The Nightingale: A Conversation Poem

The Nightingale: A Conversation Poem is a poem written by Samuel Taylor Coleridge in April 1798. Originally included in the first edition of Lyrical Ballads, which he published with William Wordsworth, the poem disputes the traditional idea that nightingales are connected to the idea of melancholy. Instead, the nightingale represents to Coleridge the experience of nature. Midway through the poem, the narrator stops discussing the nightingale in order to describe a mysterious female and a gothic scene. After the narrator is returned to his original train of thought by the nightingale's song, he recalls a moment when he took his crying son out to see the moon, which immediately filled the child with joy. Critics have found the poem either decent with little complaint or as one of his better poems containing beautiful lines.


The Nightingale was written in April 1798 during the same time Coleridge wrote Fears in Solitude. During this time, France threatened to invade Britain; the belief held by many Britons was that France would invade the Irish kingdom, which was experiencing rebellion at the time.[1] These fears of an invasion manifested in April 1798 and Britons began to arm themselves. During April, Coleridge traveled to his childhood home at Ottery and then went to visit William and Dorothy Wordsworth. It was during this time that Coleridge wrote "Fears in Solitude: Written in April 1798, During the Alarm of an Invasion".[2]

The poem was included in a joint publication with William Wordsworth called Lyrical Ballads, which first appeared in 1798 (see 1798 in poetry).[3] Originally, Coleridge intended to place Lewti or the Circassian Love-chaunt in the collection. The Nightingale was published in seven other editions but was altered little.[4]


The poem begins with Milton's line in Il Penseroso about nightingales and then corrects it:[5]

'Most musical, most melancholy' bird!
A melancholy bird? Oh! idle thought!
In nature there is nothing melancholy.
But some night-wandering man, whose heart was pierced
With the remembrance of a grievous wrong,
Or slow distemper, or neglected love,
(And so, poor wretch! filled all things with himself,
And made all gentle sounds tell back the tale
Of his own sorrow) he, and such as he,
First named these notes a melancholy strain.[6]

— lines 13–22

The poem introduces Philomela, a character from Greek legend that suffered and whose name was later connected to the nightingale:[7]

And youths and maidens most poetical,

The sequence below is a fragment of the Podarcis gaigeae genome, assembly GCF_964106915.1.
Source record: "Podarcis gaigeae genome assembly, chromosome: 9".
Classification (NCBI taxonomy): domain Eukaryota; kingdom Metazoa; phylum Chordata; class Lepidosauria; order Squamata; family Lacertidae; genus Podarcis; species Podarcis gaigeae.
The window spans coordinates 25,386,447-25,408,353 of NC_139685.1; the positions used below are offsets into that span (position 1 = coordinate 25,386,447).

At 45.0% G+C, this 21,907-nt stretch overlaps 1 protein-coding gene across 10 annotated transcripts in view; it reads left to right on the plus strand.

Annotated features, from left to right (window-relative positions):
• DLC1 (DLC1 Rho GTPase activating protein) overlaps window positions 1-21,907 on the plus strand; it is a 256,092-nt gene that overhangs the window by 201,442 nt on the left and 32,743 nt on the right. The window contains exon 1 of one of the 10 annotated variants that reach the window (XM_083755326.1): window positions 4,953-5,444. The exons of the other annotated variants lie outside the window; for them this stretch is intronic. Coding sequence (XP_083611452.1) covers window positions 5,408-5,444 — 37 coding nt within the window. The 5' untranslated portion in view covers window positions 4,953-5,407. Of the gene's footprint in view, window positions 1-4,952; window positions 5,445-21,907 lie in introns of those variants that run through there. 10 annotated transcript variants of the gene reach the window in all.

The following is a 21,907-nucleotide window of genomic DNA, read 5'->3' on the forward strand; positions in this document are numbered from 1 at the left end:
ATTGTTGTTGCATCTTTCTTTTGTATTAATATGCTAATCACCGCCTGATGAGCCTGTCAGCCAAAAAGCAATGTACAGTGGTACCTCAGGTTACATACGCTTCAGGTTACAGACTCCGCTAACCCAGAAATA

Who lose the deepening twilights of the spring
In ball-rooms and hot theatres, they still
Full of meek sympathy must heave their sighs
O'er Philomela's pity-pleading strains.

My Friend, and thou, our Sister! we have learnt
A different lore: we may not thus profane
Nature's sweet voices, always full of love
And joyance! 'Tis the merry Nightingale
That crowds, and hurries, and precipitates
With fast thick warble his delicious notes,
As he were fearful that an April night
Would be too short for him to utter forth
His love-chant, and disburthen his full soul
Of all its music![6]

— lines 35-49

The poem introduces a female character that is Gothic and Romantic:[8]

                 A most gentle Maid,
Who dwelleth in her hospitable home
Hard by the castle, and at latest eve
(Even like a Lady vowed and dedicate
To something more than Nature in the grove)
Glides through the pathways; she knows all their notes,
That gentle Maid! and oft a moment's space,
What time the moon was lost behind a cloud,
Hath heard a pause of silence; [...][6]

— lines 69-77

Eventually, the poem discusses Hartley, Coleridge's child. After the child started crying, the narrator takes him out into the night for the poem's conclusion:[9]

I hurried with him to our orchard-plot,
And he beheld the moon, and, hushed at once,
Suspends his sobs, and laughs most silently,
While his fair eyes, that swam with undropped tears,
Did glitter in the yellow moon-beam! Well!—
It is a father's tale: But if that Heaven
Should give me life, his childhood shall grow up
Familiar with these songs, that with the night
He may associate joy.—Once more, farewell,
Sweet Nightingale! once more, my friends! farewell.[6]

— lines 101–110


Drawing of a nightingale

The nightingale is used as an image to begin a topic that was directed towards William and Dorothy Wordsworth, Coleridge's friends. The nightingale was used as a sign of melancholy because of its relationship to the legend of Philomela, a rape victim. Although Coleridge corrects the idea of nightingale as melancholic, the poem relies on the tradition and gothic descriptions to guide the poem. Eventually, the nightingale is what brings the narrator back to his topic after diverging from it in a manner similar to John Keats's use in Ode to a Nightingale.[10]